10:30 – 11:30 AM

Anne Coates, Vice President of Strategy and Community Engagement at the Municipal Art Society (MAS), presents a case study on the current and potential role of arts and culture as a catalyst for positive and sustained change in Brownsville, Brooklyn. Participants will examine dance activity in Brownsville, Hunts Point, and other City neighborhoods, and explore the challenges and opportunities associated with culturally driven community revitalization.

Lakai Worrell, Co-Executive Artistic Director, Purelements: An Evolution in Dance
Eva Nichols, Outreach Director, Mark Morris Dance Group
Arthur Aviles, Artistic Director Arthur Aviles Typical Theatre; Co-Founder of the Bronx Academy of Arts and Dance (BAAD!)


11:15 AM – 12:15 PM

This interactive session spotlights the work of the Naturally Occurring Cultural Districts New York (NOCD-NY) Working Group, which supports and advocates on behalf of neighborhood arts, culture, and creative industry. Led by Caron Atlas and Kemi Ilesanmi, speakers will share examples of effective advocacy and coalition building, and engage attendees in a participatory exercise.

Caron Atlas
, Co-Director of NOCD-NY and Director of the Arts and Democracy Project
Kemi Ilesanmi, NOCD-NY member and Executive Director of the Laundromat Project
Sheila Lewandowski, Co-Founder and Executive Director, The Chocolate Factory Theater
Anusha Venkataraman, Green Light District Director, El Puente


11:45 AM – 1:00 PM

This session brings together dance artists, educators, and policymakers to explore diverse models for youth dance education in New York City, and offer recommendations for building sustainable, inclusive education programs in schools and neighborhoods throughout the five boroughs. What are distinct concerns and strategies for providing long-term, multi-year service to schools; short-term residencies or discrete lecture demonstrations and workshops; and extracurricular programs? In the case of school-based initiatives, how are educators incorporating the Department of Education’s Blueprint for Teaching and Learning in the Dance into curricula? What factors impact geographic equity and programmatic reach, and what are best practices for working with underserved youth?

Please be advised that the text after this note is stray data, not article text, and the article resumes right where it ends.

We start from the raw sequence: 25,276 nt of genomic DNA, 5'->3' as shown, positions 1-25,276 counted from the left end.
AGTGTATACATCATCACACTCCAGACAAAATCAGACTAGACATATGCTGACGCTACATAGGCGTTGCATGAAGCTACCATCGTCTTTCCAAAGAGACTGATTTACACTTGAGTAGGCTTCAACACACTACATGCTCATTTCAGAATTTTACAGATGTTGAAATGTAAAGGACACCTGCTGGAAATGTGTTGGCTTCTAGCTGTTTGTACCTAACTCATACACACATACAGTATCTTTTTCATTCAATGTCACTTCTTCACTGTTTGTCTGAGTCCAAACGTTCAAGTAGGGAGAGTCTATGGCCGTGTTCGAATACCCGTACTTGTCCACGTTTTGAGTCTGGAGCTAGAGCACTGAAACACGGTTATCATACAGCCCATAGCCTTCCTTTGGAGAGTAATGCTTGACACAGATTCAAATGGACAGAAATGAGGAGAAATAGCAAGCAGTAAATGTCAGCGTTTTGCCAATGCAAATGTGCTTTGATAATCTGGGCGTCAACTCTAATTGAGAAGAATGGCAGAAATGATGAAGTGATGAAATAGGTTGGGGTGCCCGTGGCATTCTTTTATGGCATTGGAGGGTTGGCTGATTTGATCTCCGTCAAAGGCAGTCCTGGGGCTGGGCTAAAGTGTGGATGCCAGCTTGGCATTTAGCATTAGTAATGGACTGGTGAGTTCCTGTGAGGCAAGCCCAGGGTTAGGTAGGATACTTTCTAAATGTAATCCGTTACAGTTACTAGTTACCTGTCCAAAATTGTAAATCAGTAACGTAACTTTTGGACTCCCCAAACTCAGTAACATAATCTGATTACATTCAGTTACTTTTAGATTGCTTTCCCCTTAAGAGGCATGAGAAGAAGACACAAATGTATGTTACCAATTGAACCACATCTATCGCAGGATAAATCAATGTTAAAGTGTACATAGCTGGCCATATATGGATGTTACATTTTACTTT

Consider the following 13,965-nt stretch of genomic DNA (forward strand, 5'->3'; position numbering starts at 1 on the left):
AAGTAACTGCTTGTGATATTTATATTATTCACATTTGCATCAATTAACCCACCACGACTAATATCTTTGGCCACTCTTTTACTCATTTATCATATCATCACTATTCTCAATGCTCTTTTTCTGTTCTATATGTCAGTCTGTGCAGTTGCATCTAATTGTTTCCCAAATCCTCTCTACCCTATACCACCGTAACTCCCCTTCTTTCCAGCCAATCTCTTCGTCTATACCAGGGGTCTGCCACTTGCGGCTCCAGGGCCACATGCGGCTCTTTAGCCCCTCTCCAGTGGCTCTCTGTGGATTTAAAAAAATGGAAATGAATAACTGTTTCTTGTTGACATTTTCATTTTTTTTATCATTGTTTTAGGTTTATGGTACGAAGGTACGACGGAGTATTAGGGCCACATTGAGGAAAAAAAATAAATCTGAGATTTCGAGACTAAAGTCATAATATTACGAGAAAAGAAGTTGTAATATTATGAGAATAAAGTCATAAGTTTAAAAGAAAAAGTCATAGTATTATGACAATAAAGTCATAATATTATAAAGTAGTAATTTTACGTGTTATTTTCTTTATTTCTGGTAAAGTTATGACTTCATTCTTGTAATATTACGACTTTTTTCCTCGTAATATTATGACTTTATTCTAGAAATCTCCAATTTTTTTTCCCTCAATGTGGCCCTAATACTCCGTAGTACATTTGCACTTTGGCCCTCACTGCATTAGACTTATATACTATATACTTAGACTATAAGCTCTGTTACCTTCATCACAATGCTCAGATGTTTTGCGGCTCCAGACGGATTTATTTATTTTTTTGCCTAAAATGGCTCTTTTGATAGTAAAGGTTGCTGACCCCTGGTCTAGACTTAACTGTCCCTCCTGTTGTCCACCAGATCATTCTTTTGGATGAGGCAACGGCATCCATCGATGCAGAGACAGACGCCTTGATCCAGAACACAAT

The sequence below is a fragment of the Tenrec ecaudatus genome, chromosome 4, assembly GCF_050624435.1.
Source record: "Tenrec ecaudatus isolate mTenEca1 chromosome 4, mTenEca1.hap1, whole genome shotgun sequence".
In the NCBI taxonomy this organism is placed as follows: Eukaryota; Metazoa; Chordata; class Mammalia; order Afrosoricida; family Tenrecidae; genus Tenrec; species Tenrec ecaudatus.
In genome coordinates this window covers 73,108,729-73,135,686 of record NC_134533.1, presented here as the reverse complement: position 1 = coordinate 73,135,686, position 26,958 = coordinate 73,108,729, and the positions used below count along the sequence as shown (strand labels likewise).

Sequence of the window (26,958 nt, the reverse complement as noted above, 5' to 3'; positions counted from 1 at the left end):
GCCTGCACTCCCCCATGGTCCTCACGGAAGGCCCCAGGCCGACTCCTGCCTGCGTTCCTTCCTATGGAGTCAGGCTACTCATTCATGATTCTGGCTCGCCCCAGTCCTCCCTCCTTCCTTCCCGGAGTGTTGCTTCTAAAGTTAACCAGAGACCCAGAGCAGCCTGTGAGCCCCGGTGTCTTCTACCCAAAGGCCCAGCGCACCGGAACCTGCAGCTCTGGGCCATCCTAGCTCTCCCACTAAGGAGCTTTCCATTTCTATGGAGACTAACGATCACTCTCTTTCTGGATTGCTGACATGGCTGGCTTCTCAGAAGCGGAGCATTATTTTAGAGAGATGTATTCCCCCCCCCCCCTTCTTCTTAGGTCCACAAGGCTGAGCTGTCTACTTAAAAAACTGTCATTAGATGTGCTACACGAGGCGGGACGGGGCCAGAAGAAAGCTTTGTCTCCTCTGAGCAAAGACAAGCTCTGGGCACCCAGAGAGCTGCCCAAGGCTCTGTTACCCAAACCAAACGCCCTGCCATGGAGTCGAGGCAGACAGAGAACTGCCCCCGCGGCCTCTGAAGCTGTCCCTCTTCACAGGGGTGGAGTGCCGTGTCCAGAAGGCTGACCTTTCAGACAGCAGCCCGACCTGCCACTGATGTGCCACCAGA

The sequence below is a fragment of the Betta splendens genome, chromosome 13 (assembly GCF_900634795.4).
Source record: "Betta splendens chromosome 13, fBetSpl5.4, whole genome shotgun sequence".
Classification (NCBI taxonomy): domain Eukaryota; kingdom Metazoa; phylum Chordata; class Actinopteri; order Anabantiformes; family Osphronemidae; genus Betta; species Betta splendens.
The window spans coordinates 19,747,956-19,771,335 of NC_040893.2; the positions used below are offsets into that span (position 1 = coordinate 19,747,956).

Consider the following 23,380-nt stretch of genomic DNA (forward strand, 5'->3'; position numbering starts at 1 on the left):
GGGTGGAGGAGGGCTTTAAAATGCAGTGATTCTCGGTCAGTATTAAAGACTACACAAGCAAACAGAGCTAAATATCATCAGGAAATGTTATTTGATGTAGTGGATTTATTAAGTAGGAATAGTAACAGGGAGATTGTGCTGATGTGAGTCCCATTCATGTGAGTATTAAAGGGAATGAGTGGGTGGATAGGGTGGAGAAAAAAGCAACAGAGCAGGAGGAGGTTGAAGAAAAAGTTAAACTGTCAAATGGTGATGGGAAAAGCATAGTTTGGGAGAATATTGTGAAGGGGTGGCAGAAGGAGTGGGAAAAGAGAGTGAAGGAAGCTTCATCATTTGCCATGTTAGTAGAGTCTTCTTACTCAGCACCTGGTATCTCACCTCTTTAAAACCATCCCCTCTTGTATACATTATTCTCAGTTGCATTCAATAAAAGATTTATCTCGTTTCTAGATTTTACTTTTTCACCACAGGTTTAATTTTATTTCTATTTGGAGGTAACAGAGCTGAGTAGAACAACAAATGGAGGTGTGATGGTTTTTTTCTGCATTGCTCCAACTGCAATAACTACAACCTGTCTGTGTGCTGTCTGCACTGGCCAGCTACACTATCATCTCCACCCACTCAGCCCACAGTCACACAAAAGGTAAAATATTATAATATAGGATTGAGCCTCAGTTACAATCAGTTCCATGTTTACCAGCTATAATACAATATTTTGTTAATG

Susan McGreevy-Nichols
, Executive Director, NDEO (Moderator)
Jamel Gaines, Artistic Director and Founder, Creative Outlet Dance Theatre of Brooklyn
Aubrey Lynch, Dance Director, Harlem School of the Arts
Daniel Gwirtzman, Artistic Director of Daniel Gwirtzman Dance Company
Juan Jose Escalante, Executive Director, Jose Limon Dance Foundation

Pascal Rioult, Artistic Director, RIOULT

11:45 -12:45 PM
Jeffrey Rosenstock, AVP External Affairs and Executive Director of the Kupferberg Center for the Arts in Queens will inform the NYC Dance Community about the opportunity to participate in a new initiative to integrate the work of dance companies in multiple neighborhoods throughout the City. The City University of New York Dance Initiative (CDI) is a program designed to expand rehearsal and performance opportunities for NYC based dance companies. The primary goal of the initiative is to provide NYC dance companies and choreographers with accessible, locally based and fully subsidized venues for creating, rehearsing and performing that already exist on 24 CUNY campuses throughout the city. Resources may include rehearsal space, technical support, open rehearsals, workshop, and showcase or performance opportunities, along with marketing efforts to build interest and awareness of the dance companies among college